Discussion relating to the Penn Central, up until its 1976 inclusion in Conrail. Visit the Penn Central Railroad Historical Society for more information.

Moderator: JJMDiMunno

  by Allen Hazen
The experimental steam turbine locomotive, Class S-2, number 6200, was a 6-8-6. Various writers say it was originally planned as a 4-8-4, but because of the war-time unavailability of light-weight metal (nickel steel for boiler? aluminum for cab and boiler cladding?) the design got too heavy and it had to be built as a 6-8-6.
It was a huge locomotive: 120 sq ft grate (a size typical of large 2-10-4 types), 120 inch combustion chamber... Total weight is quoted as 589,000 pounds (engine alone: engine+tender was over a million pounds). Would a 4-8-4 of this size have been practical even with lighter-weight ingredients?
For comparison, the heaviest U.S. 4-8-4 were the Santa Fe 2900 class, at something like 510,000 pounds (engine alone). They were based on the design of the 494,000 pound 3776 class: the weight increase of 16,000 pounds was because the lighter weight materials used in the pre-war 3776 weren't available during WW II when the 2900 were ordered.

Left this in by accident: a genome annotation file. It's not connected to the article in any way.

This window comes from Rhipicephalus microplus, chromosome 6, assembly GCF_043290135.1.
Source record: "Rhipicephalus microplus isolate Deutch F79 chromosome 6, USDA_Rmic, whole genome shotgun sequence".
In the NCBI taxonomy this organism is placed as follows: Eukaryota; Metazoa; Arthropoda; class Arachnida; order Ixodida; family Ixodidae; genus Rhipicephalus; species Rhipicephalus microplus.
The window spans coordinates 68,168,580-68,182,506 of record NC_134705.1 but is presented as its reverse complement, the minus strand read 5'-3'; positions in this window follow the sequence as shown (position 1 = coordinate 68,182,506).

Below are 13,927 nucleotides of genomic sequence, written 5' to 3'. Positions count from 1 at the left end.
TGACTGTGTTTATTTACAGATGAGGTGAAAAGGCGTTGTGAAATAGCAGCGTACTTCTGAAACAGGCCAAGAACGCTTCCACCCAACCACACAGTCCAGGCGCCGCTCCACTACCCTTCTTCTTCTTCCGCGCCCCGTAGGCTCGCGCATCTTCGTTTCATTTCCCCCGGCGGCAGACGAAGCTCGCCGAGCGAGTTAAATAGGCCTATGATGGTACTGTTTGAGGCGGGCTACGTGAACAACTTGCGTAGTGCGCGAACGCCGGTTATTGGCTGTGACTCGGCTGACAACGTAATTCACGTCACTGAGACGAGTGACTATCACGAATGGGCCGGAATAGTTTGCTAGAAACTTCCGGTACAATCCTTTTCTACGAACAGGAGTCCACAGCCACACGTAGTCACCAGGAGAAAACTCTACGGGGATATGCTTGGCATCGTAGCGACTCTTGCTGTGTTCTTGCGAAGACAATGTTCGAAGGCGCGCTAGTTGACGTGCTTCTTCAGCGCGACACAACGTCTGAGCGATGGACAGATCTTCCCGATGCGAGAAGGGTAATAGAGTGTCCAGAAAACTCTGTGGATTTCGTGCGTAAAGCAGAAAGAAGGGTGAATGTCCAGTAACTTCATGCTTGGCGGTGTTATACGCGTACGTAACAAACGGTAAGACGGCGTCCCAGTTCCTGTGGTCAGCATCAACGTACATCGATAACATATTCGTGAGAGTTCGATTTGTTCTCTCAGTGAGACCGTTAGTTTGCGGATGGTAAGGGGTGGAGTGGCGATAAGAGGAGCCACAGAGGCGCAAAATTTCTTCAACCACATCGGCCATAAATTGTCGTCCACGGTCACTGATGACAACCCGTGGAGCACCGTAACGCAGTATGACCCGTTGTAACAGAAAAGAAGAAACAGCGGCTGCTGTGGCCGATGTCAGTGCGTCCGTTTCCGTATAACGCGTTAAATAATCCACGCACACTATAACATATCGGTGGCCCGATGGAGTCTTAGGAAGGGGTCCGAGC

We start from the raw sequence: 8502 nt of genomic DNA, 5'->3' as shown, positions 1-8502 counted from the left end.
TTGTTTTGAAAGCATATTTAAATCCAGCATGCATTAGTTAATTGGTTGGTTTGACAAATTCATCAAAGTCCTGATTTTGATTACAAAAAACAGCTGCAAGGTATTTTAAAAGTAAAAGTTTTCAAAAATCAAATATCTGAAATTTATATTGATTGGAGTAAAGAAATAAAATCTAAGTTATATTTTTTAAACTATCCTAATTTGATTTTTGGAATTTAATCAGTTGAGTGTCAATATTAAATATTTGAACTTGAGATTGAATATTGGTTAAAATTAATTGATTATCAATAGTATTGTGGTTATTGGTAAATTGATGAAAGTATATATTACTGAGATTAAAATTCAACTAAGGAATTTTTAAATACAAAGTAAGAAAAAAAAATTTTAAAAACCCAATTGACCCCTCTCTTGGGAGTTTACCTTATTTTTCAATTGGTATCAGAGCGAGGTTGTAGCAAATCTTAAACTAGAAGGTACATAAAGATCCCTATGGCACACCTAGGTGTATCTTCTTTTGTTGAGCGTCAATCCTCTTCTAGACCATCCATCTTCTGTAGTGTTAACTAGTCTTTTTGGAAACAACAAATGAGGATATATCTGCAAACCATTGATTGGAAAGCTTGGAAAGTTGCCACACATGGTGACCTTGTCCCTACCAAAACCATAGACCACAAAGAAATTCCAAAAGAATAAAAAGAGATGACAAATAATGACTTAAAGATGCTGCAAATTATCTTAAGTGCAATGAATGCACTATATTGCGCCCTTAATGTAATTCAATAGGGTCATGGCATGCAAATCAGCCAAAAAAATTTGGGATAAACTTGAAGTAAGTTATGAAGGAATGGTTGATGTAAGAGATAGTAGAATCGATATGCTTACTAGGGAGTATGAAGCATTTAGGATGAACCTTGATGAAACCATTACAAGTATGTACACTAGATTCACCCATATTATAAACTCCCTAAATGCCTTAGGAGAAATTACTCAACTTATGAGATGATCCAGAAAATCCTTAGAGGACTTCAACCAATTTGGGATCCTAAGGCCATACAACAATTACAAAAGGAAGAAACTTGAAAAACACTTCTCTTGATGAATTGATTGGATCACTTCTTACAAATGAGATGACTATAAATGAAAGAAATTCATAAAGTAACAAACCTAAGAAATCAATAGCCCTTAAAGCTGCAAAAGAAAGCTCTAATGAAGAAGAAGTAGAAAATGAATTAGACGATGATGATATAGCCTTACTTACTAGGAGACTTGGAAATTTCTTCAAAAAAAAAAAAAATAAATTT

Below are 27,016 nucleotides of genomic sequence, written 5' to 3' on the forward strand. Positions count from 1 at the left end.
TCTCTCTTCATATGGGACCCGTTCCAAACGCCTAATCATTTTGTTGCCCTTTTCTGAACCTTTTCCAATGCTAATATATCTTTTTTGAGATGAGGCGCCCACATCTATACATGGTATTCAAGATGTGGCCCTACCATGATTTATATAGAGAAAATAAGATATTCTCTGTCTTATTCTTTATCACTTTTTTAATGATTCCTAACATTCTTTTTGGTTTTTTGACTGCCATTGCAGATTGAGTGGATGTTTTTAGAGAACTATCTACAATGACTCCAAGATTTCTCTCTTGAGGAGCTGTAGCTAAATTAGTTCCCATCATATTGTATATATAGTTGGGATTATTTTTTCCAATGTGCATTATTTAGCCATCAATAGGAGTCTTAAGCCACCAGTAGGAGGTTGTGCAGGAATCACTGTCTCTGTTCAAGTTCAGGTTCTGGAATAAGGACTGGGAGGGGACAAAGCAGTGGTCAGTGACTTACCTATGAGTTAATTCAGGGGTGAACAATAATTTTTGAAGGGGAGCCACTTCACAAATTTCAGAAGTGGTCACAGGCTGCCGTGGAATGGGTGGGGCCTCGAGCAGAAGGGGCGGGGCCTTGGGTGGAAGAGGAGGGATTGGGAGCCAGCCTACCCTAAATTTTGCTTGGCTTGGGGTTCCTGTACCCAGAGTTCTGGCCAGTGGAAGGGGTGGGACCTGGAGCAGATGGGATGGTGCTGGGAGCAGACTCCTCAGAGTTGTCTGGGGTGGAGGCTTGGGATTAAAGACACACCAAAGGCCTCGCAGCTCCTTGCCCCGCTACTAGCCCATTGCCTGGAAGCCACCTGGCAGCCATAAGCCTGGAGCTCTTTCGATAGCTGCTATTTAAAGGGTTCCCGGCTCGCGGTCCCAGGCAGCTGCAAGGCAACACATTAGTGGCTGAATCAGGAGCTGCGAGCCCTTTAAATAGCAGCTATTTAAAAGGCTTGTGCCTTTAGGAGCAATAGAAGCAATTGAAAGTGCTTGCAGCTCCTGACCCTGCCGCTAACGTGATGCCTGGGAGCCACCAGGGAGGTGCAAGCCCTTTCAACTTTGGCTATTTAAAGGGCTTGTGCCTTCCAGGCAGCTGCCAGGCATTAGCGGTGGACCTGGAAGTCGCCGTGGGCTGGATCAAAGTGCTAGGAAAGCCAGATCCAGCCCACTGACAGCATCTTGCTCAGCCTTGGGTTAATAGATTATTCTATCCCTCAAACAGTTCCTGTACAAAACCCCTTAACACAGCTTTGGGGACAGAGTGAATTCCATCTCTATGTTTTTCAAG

So how much would the S-2 have weighed if "strategic" materials had been available? Comparison with 3776 versus 2900 suggests that maybe ?? 20,000 ?? pounds could have been saved: this would still have left it significantly heavier than the heaviest 4-8-4.

Is there any surviving documentation on the evolution of the S-2 design?
  by Allen Hazen
Oops! I meant to post this to the PRR forum, and just noticed that it is in PC.
Can the moderator move it? I suspect people who go to the PRR forum would be more likely to be interested in steam than people who go to the PC forum!
(I've been thinking about the S-2, trying to look up some things, and might eventually post a follow-up.)